Treatment Plants", Sewage Ind. Wastes  30,  1958, p.  1160.

R'-iO)   Parkhurst, J.D. , Dryden, F.D. , McDermott,  G.N., English,  John,
        "Pomona Activated Carbon Pilot Plant",  J.  of WPCF   V  39  No   10
        Oct., 1967, p. R 70.                              '

R-ll)  Raabe, E.W., "Biochemical Oxygen Demand  and Degradation of  Lignin
        in Natural Waters", J, of WPCF, V. 40, No.  5, May,  1968,  P. R145.

R"-\2)  Rohm and  Haas Company Technical Brochure,  "Decolorization of  Kraft
       Pulp Bleaching Effluents Using Amberlite XAD-8  Polymeric  Adsorbent",
       Rohm and Haas, August, 1971, p. 3.

-------
(  -13)   Smallwood,  C.,  Jr.  and Fortune, D.L., "The Measurement of Color
        Pollution in Streams", Proceedings of 14th Industrial Waste
        Conference, Purdue University, May, 1959, p.  509.

(n.-14)   Smith,  Donald R.  and Berger, Herbert P., "A Chemical-Physical
        Wastewater  Renovation Process for Kraft Pulp and Paper" Wastes",
        J.  of WPCF, V.  40,  No. 9, Sept., 1968, p. 1575.

(~ -15)   Texas Water Quality Board Files

(R-16)   Thibodeauz, L.J., Smith, D.R. and Berger, H.F., "Wastewater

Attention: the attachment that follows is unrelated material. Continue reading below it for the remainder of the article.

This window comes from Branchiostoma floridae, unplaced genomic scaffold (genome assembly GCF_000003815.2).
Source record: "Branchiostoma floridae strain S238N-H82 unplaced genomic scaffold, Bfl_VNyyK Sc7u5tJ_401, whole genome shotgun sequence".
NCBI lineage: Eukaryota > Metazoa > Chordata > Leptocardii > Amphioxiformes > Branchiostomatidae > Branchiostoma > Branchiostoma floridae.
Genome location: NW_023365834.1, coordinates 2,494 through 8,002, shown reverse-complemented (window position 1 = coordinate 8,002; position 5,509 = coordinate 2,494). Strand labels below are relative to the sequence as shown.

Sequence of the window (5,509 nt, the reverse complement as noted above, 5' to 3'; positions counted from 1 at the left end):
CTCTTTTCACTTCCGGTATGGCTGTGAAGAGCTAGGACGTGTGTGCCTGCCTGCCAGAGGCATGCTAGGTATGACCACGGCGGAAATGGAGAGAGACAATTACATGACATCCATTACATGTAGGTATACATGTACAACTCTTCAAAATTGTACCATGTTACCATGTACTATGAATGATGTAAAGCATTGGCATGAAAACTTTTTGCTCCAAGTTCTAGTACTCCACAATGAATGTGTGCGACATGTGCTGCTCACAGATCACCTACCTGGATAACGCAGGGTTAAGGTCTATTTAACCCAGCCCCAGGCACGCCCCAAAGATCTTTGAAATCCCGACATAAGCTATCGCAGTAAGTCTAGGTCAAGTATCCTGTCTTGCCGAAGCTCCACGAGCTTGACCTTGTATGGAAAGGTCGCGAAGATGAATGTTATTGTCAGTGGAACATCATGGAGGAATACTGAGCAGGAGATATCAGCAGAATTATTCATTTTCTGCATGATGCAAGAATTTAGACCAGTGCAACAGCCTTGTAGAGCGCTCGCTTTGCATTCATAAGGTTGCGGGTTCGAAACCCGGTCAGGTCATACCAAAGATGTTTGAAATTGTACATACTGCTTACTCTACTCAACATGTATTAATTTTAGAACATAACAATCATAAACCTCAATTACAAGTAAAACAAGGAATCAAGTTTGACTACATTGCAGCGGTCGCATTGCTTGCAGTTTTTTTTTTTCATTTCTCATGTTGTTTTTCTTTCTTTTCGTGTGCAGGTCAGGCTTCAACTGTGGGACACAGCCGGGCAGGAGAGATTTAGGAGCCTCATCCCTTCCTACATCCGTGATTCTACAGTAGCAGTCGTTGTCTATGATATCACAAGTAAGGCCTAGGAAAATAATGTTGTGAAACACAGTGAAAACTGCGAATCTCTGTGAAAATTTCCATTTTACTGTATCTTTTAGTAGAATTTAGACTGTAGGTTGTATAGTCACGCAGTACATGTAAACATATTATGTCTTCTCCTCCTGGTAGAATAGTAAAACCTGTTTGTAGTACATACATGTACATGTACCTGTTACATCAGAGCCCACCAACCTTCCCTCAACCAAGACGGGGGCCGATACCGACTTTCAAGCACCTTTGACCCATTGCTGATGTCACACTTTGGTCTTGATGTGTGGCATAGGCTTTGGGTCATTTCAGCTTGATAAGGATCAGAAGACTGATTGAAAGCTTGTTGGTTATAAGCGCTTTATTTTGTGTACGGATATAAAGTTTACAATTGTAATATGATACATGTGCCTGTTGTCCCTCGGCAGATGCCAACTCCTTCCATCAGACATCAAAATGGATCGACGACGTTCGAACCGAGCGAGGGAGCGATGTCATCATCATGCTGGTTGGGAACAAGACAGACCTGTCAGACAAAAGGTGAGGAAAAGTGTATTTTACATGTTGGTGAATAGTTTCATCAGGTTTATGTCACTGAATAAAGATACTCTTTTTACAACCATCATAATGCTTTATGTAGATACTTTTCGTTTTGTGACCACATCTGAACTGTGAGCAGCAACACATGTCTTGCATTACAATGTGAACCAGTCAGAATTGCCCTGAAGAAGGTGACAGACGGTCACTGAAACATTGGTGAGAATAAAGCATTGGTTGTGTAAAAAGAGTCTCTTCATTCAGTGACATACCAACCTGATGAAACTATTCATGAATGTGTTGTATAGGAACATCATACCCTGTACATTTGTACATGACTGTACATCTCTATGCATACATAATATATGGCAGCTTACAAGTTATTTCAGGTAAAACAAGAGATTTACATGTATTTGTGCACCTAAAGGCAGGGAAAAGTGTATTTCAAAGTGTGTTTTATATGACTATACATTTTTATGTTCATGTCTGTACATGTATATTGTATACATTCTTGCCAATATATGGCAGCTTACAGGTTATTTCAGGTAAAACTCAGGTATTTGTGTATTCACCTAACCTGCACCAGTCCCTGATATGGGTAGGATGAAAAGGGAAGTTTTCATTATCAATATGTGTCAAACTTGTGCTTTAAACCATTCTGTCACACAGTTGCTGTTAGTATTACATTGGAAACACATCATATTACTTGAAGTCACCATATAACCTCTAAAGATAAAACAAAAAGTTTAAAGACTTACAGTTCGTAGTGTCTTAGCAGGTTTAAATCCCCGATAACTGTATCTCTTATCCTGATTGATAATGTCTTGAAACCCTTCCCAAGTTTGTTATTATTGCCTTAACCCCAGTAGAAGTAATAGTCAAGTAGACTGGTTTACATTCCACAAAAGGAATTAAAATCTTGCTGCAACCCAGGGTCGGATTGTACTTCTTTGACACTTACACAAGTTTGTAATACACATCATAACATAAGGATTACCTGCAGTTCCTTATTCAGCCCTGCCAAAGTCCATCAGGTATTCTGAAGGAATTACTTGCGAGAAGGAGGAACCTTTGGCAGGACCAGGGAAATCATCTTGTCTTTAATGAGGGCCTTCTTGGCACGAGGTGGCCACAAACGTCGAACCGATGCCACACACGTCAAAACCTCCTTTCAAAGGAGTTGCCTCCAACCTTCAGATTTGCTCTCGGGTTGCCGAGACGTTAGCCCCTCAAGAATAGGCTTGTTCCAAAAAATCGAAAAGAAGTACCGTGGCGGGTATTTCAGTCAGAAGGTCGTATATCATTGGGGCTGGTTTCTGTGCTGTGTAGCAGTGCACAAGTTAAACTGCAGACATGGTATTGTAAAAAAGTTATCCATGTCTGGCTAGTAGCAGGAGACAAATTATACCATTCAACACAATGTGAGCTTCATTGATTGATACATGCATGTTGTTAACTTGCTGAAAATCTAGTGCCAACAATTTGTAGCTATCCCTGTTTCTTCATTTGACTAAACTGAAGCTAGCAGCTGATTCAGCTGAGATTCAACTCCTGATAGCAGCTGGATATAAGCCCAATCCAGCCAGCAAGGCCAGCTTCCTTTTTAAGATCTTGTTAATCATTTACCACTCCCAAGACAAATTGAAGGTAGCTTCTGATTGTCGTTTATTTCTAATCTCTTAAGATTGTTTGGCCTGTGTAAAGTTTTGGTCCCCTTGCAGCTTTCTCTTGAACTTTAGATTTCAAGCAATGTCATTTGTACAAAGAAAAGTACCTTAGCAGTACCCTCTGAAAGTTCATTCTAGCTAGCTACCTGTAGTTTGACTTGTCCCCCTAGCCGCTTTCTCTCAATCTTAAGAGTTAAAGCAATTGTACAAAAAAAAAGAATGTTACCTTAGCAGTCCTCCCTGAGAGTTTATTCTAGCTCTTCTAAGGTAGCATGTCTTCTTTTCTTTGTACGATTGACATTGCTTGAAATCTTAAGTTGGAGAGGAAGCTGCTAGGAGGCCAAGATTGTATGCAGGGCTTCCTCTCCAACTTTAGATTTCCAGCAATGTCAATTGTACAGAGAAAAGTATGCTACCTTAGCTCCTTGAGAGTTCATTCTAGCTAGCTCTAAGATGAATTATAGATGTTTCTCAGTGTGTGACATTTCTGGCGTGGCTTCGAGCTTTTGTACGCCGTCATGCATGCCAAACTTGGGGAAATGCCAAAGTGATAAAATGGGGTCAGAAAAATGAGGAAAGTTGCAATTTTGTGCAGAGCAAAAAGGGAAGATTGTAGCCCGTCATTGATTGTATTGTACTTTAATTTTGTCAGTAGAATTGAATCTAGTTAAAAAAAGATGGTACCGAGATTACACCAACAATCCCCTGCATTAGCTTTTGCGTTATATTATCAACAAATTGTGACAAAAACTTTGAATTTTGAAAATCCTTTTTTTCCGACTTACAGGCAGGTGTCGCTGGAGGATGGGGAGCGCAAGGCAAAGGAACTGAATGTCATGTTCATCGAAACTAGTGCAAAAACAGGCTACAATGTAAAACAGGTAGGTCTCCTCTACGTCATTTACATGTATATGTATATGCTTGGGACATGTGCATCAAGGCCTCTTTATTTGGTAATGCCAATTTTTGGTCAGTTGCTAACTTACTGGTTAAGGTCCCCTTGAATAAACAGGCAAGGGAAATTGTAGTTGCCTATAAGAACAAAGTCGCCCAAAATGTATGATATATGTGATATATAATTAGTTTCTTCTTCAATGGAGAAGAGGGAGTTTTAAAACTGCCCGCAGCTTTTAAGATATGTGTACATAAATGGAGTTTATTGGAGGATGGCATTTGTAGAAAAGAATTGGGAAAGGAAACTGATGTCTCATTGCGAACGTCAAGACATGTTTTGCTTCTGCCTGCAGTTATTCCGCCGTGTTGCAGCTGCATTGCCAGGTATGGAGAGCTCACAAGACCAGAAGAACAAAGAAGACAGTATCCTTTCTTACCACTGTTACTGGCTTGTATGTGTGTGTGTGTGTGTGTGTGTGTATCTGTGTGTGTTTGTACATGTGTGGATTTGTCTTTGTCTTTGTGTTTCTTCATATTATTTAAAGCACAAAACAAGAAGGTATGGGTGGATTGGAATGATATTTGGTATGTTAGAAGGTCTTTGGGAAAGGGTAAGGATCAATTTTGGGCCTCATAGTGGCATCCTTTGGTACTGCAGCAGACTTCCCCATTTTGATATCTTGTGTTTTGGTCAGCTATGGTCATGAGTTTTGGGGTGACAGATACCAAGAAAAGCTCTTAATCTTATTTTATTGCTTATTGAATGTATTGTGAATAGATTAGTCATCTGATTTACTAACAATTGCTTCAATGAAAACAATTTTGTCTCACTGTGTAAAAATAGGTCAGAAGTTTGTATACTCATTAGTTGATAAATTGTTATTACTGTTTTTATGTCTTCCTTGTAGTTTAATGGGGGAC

Renovation  Possibilities in the Pulp and Paper Industry", chemical
        Engineering Progress Symposium Series 90, V.  64, 1968, p. 178.

(  -17)   U.S.  Department of the Interior, FWPCA, The Cost of Clean Water.
        Volume  III. Industrial Waste Profiles No. 3 - Paper Mills. U.S.
        Government  Printing Office, Washington, D.C., 1967.

(.. 18)   Wakeley,  J.H.  and Nemerow, N.L., "Measurement of Objectionable
        Stream  Colors Resulting from Wastes", Proceedings of 13th Industrial
        Waste Conference, Purdue University, May, 1958, p. 465.

-------
removal in waste effluents using today's technology,  will greatly in-




crease treatment costs while resulting in an insignificant improvement




in the Bay.  The Texas Water Quality Board will require color reduction




when technology becomes feasible as specified by existing waste control




orders.






                                X




            BOD ALLOCATIONS TO HOUSTON SHIP CHANNEL




1.  Recommendation




    To meet present official State-Federal water quality standards




established for dissolved oxygen in the Houston Ship Channel, it is




expected that the maximum waste load discharged from all sources will be




about 35,000 pounds per day of five-day BOD, including projected future




development.  The Texas Water Quality Board, in cooperation with technical




personnel of the EPA, shall review existing waste discharge orders with




the objective of allocating allowable five-day BOD waste loads for sources




discharging to the Houston Ship Channel such that the probable 35,000




pounds per day maximum shall not be exceeded.  A report will be made to the